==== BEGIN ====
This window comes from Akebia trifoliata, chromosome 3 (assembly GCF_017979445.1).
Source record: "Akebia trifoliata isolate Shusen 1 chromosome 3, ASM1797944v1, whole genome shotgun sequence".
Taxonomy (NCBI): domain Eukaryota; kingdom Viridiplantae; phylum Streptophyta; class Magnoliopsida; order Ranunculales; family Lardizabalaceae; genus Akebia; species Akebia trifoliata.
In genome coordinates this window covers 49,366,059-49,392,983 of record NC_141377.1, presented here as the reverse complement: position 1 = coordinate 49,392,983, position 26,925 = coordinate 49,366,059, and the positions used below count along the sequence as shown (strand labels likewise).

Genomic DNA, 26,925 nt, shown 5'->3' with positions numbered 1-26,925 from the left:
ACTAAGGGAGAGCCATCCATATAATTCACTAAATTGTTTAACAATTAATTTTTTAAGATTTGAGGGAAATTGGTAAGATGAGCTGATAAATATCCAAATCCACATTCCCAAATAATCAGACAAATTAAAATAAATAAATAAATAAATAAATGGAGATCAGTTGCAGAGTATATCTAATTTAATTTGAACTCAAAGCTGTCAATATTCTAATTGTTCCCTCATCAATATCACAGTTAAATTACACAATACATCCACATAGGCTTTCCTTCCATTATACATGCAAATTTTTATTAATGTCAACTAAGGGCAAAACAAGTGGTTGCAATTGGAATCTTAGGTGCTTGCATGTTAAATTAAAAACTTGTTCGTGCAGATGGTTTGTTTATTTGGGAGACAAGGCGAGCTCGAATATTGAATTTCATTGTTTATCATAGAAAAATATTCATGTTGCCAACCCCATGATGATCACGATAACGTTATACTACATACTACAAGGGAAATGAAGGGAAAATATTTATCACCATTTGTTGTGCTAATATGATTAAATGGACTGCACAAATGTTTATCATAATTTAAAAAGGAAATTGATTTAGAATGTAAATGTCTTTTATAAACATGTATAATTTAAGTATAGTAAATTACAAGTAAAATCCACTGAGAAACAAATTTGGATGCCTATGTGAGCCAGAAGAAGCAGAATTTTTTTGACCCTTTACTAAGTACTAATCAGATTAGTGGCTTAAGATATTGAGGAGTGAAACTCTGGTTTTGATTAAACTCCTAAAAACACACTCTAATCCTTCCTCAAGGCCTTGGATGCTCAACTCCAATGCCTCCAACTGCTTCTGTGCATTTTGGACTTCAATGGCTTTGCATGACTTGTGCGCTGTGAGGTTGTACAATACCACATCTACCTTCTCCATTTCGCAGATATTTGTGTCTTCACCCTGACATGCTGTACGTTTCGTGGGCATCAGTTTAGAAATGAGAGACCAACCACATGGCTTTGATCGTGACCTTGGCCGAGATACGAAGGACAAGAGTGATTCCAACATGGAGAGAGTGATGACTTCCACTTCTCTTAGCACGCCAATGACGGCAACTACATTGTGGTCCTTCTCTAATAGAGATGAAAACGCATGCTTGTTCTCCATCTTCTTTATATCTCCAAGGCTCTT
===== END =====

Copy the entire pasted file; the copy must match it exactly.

This window comes from Akebia trifoliata, chromosome 3 (assembly GCF_017979445.1).
Source record: "Akebia trifoliata isolate Shusen 1 chromosome 3, ASM1797944v1, whole genome shotgun sequence".
Taxonomy (NCBI): domain Eukaryota; kingdom Viridiplantae; phylum Streptophyta; class Magnoliopsida; order Ranunculales; family Lardizabalaceae; genus Akebia; species Akebia trifoliata.
In genome coordinates this window covers 49,366,059-49,392,983 of record NC_141377.1, presented here as the reverse complement: position 1 = coordinate 49,392,983, position 26,925 = coordinate 49,366,059, and the positions used below count along the sequence as shown (strand labels likewise).

Genomic DNA, 26,925 nt, shown 5'->3' with positions numbered 1-26,925 from the left:
ACTAAGGGAGAGCCATCCATATAATTCACTAAATTGTTTAACAATTAATTTTTTAAGATTTGAGGGAAATTGGTAAGATGAGCTGATAAATATCCAAATCCACATTCCCAAATAATCAGACAAATTAAAATAAATAAATAAATAAATAAATGGAGATCAGTTGCAGAGTATATCTAATTTAATTTGAACTCAAAGCTGTCAATATTCTAATTGTTCCCTCATCAATATCACAGTTAAATTACACAATACATCCACATAGGCTTTCCTTCCATTATACATGCAAATTTTTATTAATGTCAACTAAGGGCAAAACAAGTGGTTGCAATTGGAATCTTAGGTGCTTGCATGTTAAATTAAAAACTTGTTCGTGCAGATGGTTTGTTTATTTGGGAGACAAGGCGAGCTCGAATATTGAATTTCATTGTTTATCATAGAAAAATATTCATGTTGCCAACCCCATGATGATCACGATAACGTTATACTACATACTACAAGGGAAATGAAGGGAAAATATTTATCACCATTTGTTGTGCTAATATGATTAAATGGACTGCACAAATGTTTATCATAATTTAAAAAGGAAATTGATTTAGAATGTAAATGTCTTTTATAAACATGTATAATTTAAGTATAGTAAATTACAAGTAAAATCCACTGAGAAACAAATTTGGATGCCTATGTGAGCCAGAAGAAGCAGAATTTTTTTGACCCTTTACTAAGTACTAATCAGATTAGTGGCTTAAGATATTGAGGAGTGAAACTCTGGTTTTGATTAAACTCCTAAAAACACACTCTAATCCTTCCTCAAGGCCTTGGATGCTCAACTCCAATGCCTCCAACTGCTTCTGTGCATTTTGGACTTCAATGGCTTTGCATGACTTGTGCGCTGTGAGGTTGTACAATACCACATCTACCTTCTCCATTTCGCAGATATTTGTGTCTTCACCCTGACATGCTGTACGTTTCGTGGGCATCAGTTTAGAAATGAGAGACCAACCACATGGCTTTGATCGTGACCTTGGCCGAGATACGAAGGACAAGAGTGATTCCAACATGGAGAGAGTGATGACTTCCACTTCTCTTAGCACGCCAATGACGGCAACTACATTGTGGTCCTTCTCTAATAGAGATGAAAACGCATGCTTGTTCTCCATCTTCTTTATATCTCCAAGGCTCTT